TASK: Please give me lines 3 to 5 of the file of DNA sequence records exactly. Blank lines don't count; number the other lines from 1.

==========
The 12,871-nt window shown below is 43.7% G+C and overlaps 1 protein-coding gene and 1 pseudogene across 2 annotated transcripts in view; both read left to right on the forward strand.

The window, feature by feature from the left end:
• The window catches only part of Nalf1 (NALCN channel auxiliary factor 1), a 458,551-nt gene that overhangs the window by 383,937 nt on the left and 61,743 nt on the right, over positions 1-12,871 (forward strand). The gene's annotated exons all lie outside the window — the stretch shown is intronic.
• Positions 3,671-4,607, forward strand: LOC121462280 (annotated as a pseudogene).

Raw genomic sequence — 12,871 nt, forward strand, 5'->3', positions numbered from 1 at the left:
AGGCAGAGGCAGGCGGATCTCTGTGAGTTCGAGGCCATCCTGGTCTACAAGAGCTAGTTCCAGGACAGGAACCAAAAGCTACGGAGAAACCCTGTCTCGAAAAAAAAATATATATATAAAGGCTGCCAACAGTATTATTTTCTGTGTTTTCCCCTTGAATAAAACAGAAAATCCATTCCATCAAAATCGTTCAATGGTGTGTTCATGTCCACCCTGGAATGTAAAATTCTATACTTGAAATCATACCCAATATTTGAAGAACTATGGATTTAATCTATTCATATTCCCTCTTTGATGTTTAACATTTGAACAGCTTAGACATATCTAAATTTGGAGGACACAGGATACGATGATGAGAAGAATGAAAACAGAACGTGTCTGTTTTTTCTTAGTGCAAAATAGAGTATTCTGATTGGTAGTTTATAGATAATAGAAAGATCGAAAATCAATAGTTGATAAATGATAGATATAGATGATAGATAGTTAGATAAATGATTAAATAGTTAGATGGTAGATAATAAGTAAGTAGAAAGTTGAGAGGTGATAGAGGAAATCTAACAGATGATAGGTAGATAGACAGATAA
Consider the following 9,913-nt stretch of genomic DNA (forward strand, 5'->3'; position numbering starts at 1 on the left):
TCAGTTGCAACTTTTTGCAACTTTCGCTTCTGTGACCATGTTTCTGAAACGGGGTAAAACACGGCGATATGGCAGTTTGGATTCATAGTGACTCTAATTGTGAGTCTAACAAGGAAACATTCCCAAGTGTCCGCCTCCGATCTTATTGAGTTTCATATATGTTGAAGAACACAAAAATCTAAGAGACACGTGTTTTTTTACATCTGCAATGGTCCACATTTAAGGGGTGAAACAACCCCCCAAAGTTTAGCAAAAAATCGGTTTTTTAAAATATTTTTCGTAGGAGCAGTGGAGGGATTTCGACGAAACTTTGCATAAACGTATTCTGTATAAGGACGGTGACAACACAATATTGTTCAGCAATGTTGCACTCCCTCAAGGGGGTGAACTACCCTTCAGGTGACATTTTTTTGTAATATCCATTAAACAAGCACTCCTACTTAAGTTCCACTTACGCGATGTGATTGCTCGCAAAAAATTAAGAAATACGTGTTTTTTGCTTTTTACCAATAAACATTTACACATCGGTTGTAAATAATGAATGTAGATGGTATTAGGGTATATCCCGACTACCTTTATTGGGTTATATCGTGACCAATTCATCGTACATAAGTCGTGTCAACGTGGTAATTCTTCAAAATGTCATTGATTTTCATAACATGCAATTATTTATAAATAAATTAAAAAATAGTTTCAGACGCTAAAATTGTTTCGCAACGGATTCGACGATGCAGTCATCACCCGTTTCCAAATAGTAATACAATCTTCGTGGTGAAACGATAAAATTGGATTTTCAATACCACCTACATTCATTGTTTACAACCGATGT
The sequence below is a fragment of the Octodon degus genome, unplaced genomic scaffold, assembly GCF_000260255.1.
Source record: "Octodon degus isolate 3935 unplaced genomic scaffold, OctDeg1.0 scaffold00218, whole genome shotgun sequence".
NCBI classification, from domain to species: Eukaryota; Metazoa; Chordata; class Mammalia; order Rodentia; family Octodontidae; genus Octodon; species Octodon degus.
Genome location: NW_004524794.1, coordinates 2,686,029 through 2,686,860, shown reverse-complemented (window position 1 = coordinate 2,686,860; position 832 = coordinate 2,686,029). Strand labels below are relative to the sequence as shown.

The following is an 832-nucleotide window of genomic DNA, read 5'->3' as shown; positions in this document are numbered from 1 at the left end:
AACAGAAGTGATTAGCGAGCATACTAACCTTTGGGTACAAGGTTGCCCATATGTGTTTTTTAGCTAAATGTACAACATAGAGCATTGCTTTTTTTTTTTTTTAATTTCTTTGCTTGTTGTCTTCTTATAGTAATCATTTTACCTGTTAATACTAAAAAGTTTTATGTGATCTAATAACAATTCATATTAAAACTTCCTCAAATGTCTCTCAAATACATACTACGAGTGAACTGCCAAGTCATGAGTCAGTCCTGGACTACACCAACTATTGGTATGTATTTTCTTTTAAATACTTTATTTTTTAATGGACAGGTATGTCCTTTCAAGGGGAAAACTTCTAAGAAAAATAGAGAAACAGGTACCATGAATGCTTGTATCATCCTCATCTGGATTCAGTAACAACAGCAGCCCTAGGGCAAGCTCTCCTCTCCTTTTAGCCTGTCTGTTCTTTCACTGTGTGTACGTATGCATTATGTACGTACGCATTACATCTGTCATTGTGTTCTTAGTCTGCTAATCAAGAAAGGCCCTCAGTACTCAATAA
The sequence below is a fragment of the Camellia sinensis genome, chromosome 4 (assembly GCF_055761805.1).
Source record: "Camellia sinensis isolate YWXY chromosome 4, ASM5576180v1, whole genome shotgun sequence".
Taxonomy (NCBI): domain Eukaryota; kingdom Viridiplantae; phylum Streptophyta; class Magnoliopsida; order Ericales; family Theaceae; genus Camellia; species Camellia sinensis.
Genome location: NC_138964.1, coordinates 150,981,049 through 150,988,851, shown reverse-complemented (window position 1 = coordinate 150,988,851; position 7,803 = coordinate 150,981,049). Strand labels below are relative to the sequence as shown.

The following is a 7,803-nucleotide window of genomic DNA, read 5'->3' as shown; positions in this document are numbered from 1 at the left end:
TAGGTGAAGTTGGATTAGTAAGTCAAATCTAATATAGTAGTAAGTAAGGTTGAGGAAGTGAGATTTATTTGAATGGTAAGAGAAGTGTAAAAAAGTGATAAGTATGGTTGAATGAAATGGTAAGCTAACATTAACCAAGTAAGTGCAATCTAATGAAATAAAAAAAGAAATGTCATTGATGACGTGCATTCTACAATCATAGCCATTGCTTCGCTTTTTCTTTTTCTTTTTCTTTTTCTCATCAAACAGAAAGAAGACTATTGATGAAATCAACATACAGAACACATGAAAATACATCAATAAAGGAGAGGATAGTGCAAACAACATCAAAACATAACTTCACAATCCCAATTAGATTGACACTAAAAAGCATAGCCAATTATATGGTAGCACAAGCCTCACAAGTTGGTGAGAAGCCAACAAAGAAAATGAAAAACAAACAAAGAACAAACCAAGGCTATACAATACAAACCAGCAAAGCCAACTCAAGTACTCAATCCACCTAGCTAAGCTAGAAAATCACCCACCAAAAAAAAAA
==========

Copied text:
• The window catches only part of Nalf1 (NALCN channel auxiliary factor 1), a 458,551-nt gene that overhangs the window by 383,937 nt on the left and 61,743 nt on the right, over positions 1-12,871 (forward strand). The gene's annotated exons all lie outside the window — the stretch shown is intronic.
• Positions 3,671-4,607, forward strand: LOC121462280 (annotated as a pseudogene).

Raw genomic sequence — 12,871 nt, forward strand, 5'->3', positions numbered from 1 at the left: